if your interested in full size pear tree’s. Why not use pear seedlings?
If your interested in nurse roots to own root pear varieties, you could also try quince.
Some pear varieties are not directly quince compatible. But often it takes years for this incompatibility to show. So for nurse root purposes that should be no problem.

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They were also testing semi-vigorous rootstocks such as MM 106 and MM 111, but regardless it looks like there may be a dwarfing effect based on partial incompatibility factors. For example, M 26 is said to produce apple trees 55-60% of standard and M 7 60% of standard, but quote “Tree size ranged from 10% of standard for ‘Bartlett’ on M.26 to 25% for ‘Comice’ on M.7” https://eurekamag.com/research/007/637/007637340.php This means that just being on apple alone caused far more dwarfing than would have happened if it was apple grafted on apple vs. pear on apple. In other words apple rootstocks intended to produce half sized trees produced pears that were between quarter and tenth size trees. Based on this I feel it’s reasonable to assume that even on vigorous ‘Winter Banana’ roots, a pear would not grow as large as what would be possible on vigorous pear roots. I just wish we knew for sure.

I suspect if ‘Winter Banana’ was readily available on its own roots they would have included it as a variable in the study.

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Maybe once I get some own-root 'Winter Banana’s going I should send some to @clarkinks to experiment with as pear rootstock since he loves pear trees of all sizes and wouldn’t be upset if they surprised us by growing huge.

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You make some valid point. do you have a link to the article, where i don’t have to pay? Or a DOI number?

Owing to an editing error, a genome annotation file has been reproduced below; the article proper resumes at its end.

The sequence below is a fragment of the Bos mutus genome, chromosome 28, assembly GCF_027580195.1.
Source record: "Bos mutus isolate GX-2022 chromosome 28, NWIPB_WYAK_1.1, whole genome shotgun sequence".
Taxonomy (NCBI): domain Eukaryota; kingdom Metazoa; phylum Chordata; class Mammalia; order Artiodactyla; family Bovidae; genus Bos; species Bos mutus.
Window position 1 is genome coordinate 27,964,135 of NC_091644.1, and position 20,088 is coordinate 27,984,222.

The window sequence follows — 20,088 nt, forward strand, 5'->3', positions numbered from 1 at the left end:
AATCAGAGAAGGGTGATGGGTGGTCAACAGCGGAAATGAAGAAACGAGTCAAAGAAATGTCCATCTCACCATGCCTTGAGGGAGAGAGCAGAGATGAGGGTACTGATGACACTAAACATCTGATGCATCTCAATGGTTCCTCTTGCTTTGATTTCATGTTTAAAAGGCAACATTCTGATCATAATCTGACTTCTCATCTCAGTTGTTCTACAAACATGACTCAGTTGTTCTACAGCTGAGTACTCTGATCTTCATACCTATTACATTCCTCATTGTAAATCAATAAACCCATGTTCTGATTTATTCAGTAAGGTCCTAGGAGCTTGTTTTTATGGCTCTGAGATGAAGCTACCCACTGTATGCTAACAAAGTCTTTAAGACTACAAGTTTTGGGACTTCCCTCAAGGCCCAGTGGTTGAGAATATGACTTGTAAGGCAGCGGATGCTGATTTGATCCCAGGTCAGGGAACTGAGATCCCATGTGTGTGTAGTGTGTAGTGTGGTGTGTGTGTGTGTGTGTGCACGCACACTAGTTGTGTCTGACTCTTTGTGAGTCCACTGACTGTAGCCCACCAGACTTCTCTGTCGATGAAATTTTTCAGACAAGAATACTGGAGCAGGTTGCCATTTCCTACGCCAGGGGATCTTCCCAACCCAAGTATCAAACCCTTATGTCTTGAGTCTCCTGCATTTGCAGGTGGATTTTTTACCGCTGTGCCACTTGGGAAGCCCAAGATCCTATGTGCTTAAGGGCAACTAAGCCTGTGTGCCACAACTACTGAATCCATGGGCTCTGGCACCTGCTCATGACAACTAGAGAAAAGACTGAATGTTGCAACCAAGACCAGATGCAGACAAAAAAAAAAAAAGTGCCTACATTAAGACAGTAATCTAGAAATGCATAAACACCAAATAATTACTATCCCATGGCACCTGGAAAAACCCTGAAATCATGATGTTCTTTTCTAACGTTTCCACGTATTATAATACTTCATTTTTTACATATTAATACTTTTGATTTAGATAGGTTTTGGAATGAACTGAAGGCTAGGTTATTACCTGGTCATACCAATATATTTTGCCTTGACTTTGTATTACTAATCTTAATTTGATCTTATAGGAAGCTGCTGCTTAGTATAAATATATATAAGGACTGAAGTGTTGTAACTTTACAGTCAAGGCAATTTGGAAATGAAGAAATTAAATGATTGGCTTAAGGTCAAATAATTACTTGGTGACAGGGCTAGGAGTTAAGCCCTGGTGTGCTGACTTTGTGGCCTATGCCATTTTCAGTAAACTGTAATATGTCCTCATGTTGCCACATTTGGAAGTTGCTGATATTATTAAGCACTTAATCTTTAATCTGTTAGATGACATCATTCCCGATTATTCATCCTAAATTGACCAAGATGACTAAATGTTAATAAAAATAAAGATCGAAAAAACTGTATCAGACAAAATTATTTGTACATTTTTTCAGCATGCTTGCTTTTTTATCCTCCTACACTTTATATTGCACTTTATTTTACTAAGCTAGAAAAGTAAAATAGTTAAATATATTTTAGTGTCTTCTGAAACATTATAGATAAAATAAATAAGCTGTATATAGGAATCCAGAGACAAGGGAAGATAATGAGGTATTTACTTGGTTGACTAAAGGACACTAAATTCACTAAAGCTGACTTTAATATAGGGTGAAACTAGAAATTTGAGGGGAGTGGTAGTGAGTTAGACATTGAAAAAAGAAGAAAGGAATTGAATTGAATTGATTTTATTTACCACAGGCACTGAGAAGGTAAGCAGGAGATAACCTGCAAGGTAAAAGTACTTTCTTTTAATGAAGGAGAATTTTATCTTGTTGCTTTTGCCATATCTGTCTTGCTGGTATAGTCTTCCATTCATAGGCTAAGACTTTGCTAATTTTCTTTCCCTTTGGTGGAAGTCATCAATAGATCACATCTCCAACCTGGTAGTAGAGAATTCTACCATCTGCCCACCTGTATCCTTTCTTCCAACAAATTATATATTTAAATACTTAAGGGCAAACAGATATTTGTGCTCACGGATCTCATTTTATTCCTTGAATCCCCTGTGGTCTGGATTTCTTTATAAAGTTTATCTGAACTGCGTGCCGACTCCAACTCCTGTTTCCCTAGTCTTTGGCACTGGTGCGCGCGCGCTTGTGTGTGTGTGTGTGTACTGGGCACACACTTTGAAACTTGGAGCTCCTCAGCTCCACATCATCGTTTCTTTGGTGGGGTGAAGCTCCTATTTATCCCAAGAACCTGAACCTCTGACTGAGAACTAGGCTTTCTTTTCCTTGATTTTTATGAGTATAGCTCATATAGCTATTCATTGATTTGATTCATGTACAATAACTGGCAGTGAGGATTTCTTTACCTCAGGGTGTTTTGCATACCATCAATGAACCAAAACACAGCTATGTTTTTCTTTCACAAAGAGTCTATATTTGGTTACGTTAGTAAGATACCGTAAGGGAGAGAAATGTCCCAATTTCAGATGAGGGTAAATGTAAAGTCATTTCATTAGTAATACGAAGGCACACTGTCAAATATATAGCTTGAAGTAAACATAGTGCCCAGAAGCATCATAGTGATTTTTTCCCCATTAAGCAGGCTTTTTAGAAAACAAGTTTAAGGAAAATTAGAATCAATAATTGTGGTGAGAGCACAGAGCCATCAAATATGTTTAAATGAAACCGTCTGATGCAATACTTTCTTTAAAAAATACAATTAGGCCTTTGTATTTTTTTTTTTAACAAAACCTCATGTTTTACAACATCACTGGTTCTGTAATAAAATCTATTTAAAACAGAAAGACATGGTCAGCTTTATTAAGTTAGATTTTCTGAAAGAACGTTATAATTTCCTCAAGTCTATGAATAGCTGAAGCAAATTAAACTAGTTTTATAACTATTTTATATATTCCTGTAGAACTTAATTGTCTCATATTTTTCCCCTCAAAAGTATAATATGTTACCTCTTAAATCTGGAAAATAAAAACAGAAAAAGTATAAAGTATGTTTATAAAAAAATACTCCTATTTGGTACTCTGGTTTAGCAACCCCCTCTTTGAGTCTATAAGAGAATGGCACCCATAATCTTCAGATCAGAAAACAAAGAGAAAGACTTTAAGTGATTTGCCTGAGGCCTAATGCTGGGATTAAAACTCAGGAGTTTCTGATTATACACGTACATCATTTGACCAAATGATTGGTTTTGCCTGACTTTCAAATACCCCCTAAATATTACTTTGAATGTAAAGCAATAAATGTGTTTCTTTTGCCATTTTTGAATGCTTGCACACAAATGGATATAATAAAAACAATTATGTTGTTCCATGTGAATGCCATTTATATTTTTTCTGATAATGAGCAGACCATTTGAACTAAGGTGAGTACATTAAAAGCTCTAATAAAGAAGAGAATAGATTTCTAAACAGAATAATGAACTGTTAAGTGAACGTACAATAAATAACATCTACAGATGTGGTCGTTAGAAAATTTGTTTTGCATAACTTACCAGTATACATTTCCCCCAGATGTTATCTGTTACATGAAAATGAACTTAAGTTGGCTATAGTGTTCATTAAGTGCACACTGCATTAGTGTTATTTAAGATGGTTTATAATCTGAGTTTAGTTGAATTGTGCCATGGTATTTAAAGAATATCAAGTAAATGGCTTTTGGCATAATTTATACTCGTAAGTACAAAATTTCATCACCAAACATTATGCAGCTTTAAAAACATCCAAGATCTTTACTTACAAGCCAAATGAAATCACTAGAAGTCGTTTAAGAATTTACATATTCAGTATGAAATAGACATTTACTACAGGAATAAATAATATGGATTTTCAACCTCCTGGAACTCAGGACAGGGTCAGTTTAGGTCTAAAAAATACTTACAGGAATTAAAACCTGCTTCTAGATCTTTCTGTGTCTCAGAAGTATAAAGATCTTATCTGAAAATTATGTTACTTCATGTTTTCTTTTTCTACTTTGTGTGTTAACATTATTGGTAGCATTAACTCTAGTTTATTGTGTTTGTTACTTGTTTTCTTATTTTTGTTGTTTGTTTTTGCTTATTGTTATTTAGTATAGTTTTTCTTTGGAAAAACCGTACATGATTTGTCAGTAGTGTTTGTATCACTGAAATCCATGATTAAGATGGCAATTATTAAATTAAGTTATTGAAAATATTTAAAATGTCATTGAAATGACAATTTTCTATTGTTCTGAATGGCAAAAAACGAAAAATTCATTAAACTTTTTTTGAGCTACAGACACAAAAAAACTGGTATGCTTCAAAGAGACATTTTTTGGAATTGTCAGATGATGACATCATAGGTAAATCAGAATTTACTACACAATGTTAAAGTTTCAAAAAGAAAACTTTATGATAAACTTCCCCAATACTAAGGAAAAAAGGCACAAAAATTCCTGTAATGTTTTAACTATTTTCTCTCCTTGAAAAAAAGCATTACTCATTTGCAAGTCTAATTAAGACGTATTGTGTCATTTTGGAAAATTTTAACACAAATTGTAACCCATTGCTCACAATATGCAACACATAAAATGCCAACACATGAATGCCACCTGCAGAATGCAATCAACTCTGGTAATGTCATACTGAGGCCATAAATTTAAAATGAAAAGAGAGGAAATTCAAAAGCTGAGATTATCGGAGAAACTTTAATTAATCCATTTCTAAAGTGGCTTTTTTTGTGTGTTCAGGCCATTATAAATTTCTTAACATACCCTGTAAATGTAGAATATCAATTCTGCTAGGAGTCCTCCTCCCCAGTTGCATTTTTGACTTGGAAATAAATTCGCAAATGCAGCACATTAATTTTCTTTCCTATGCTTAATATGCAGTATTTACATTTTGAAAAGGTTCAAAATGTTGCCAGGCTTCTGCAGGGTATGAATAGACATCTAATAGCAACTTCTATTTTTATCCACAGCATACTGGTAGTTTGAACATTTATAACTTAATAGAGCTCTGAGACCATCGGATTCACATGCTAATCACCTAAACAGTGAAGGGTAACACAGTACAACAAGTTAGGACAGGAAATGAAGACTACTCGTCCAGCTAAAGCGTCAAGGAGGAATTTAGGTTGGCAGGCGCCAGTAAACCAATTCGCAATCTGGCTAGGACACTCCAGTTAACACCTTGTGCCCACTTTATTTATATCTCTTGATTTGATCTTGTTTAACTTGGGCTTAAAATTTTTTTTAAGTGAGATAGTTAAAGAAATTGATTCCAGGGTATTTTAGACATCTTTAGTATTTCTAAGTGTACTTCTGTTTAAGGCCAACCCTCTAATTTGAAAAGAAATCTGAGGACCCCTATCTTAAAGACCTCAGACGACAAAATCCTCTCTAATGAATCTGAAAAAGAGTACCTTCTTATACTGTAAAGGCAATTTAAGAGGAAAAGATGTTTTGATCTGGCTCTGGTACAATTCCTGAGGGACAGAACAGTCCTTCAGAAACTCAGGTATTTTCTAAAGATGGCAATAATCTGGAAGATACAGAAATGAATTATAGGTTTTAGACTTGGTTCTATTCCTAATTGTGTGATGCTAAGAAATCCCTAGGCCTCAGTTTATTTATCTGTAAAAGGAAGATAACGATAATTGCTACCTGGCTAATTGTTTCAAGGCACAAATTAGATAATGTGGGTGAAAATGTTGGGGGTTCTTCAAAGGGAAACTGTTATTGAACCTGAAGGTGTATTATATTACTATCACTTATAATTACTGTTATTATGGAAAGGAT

I’m curious though. MM111 is close to full size, how big did they get on that?

I’m not sure there is much difference vigor wise between an MM111 with winter banana or a winter banana on it’s own roots.

and although possible. It seems unlikely to me that the MM111 to winter banana graft union would have a mechanism that affects pears, but not apples on top. Or do you expect a substance produced by the pear to “poison” or “affect” the MM111 roots? to which the winter banana is more resistant? Like with quince/pears. (although there the substance is produced by the rootstock in most cases.)
But that would then have to be a substance that is not blocked or broken down by the winter banana interstem…

I think it’s much more likely that the reduced vigor due to partial incompatibility, accounts for the different mortality’s/survival. A tree dwarfed to 10% would be way more sensitive to the environment. Than one dwarfed to 30%

i am curious about the outcome though. It’s a cool experiment. Thanks for taking us along :grin:

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I tried in vain to find the full article, but all I could find were other websites just showing highlights. :disappointed:

if you find a website that mentions a DOI number. Please post it here.
Although the article might be to old for that

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It looks like MM 111 had a very low survival rate long term (7%), but I didn’t see any reference to size of the survivors. I would suspect the few survivors were only barely surviving and not thriving though.

@JohannsGarden

I’ve done some experiments with winter banana but only with apples. Apples do not do well here as a rule. I’m sure you will have great success with apples. @39thparallel grows beautiful winter banana not far from here. MM 111 will grow here its a very good rootstock.

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In my 4a climate here in the north east Winter Banana has been quite vigorous on both B.118 and P.18 (both standard root stocks). My trees are still young, but they are one of the trees that put on the most growth each season (out of approximately 150 apple varieties).

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I’ve put Winter Banana on several trees, when I was newer to grafting it was fun to play with what could be done.

I don’t care for the fresh fruit at all. It’s a pretty apple, and has some graft compatibility with pears. Those are all the good things I have to say about it.

It’s not for my palate.

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I agree with you. It is a beautiful apple but the taste is not what I was expecting. It is sort of a nothing type apple, taste wise. Mine has only fruited for two years, 2019 and 2021. I was hoping it was going to taste better in a few years. Sounds like it will not taste any better. I bought it mainly for being a pollinator.